Bleiman ends her blog with a detailed account of her own responses and strategies when reading the opening of A Christmas Carol. They are inevitably personal – quite different in some ways from mine and, I guess, yours. We each read texts differently.

Deep down we know this, but the implications seem daunting. How can we possibly provide individual learning programmes for, in secondary schools, at least 150 separate students? We can’t and, in fact, realising this is liberating because, in reality, no teacher can correct all a student’s misunderstandings. Hundreds of hours of marking can’t possibly put right all the errors of understanding a student may make, so there is no point in trying. We actually enable students to improve their reading by reading with them and, as Vygotsky showed, guiding them to construct their understanding collaboratively with us and with their peers.

Cognitive acceleration significantly raises attainment in Reading and Writing after one year. On 30th March Alex Black published his results from using cognitive acceleration Let’s Think in English lessons fortnightly for a year –
Using the Australian Council for Educational Research (ACER) test, the students achieved increased attainment in Reading, Narrative Writing and Expository Writing comparable to the top 14 International Baccalaureate schools in the control sample (effect sizes of +0.30, +0.12 and +0.42 respectively). The students also achieved significant increases in scientific reasoning ability as measuring by Piagetian science reasoning tests and mathematical literacy as measured by ACER. This further confirms work by Adey and Shayer that cognitive acceleration raises general, not just subject-specific, cognitive skills.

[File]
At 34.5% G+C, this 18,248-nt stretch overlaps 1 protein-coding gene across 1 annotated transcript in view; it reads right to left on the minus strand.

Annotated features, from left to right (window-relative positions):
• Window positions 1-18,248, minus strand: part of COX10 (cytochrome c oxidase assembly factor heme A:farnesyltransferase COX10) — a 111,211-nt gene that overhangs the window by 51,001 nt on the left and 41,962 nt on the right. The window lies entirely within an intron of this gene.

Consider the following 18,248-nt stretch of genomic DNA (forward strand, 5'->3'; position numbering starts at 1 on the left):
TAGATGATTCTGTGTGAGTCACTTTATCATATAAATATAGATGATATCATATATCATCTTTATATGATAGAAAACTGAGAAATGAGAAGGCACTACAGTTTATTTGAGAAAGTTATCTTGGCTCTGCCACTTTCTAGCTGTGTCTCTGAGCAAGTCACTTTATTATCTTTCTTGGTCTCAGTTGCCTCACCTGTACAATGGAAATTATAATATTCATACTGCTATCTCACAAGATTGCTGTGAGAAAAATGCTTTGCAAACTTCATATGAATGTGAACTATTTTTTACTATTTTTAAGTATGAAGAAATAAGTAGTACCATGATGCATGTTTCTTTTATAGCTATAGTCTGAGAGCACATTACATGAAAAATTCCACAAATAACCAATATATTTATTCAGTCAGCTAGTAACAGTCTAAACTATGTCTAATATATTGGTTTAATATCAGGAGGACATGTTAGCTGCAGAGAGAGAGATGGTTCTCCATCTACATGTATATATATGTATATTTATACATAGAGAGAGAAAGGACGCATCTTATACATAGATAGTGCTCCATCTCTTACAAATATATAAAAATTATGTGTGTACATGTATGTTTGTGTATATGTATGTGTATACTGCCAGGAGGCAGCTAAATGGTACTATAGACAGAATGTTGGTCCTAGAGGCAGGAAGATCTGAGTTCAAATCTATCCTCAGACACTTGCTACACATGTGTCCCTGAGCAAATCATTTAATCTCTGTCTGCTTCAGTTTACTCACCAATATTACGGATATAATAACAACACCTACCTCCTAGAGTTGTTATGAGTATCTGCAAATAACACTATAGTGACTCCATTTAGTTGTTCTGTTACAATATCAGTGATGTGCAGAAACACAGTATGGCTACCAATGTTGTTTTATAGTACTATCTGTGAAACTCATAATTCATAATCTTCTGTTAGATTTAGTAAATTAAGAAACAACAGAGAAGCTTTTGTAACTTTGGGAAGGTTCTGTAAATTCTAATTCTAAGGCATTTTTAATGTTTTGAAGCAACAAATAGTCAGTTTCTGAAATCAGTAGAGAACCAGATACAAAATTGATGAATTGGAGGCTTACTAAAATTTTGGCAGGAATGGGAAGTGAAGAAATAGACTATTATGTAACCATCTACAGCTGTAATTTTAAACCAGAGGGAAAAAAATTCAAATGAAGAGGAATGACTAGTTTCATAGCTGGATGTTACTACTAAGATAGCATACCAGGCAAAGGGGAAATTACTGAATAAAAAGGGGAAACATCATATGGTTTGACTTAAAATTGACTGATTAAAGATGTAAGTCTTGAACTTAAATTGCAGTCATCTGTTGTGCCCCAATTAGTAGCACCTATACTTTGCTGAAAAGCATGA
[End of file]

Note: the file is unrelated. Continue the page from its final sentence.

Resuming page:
As background, Let’s Think in English (LTE) provides 30 lessons for KS3, designed to be used fortnightly (15 per year) over 2 years. Other suites of lessons are available for KS1, KS2 and GCSE. They use a wide variety of short texts – poems, fiction, non-fiction, drama and film – which are explored intensively. As Black points out, teachers are trained to use the lessons effectively. See

Taken together, these three blogs have several implications:

  • The LTE lessons provide “deep content exploration and opportunities for reading across genres and content areas” (Willingham) which build students’ background knowledge and develop their reading strategies (Willingham, Bleiman).
  • The lessons increase teachers’ awareness of each student’s cognitive processes, enabling more focussed personal guidance (Bleiman).
  • The lessons do not involve writing (so less marking), but nevertheless significantly improve students’ Writing (Black).
  • Suites of fully trialled lessons (lesson plans and Powerpoints) are provided so teachers don’t need to create their own (less workload), though many choose to do so as they become familiar with the lessons’ structure.
  • Teachers are trained to use the lessons effectively, including demonstration lessons taught in new schools (Black). The CPD is therefore embedded in the school as is increasingly recommended.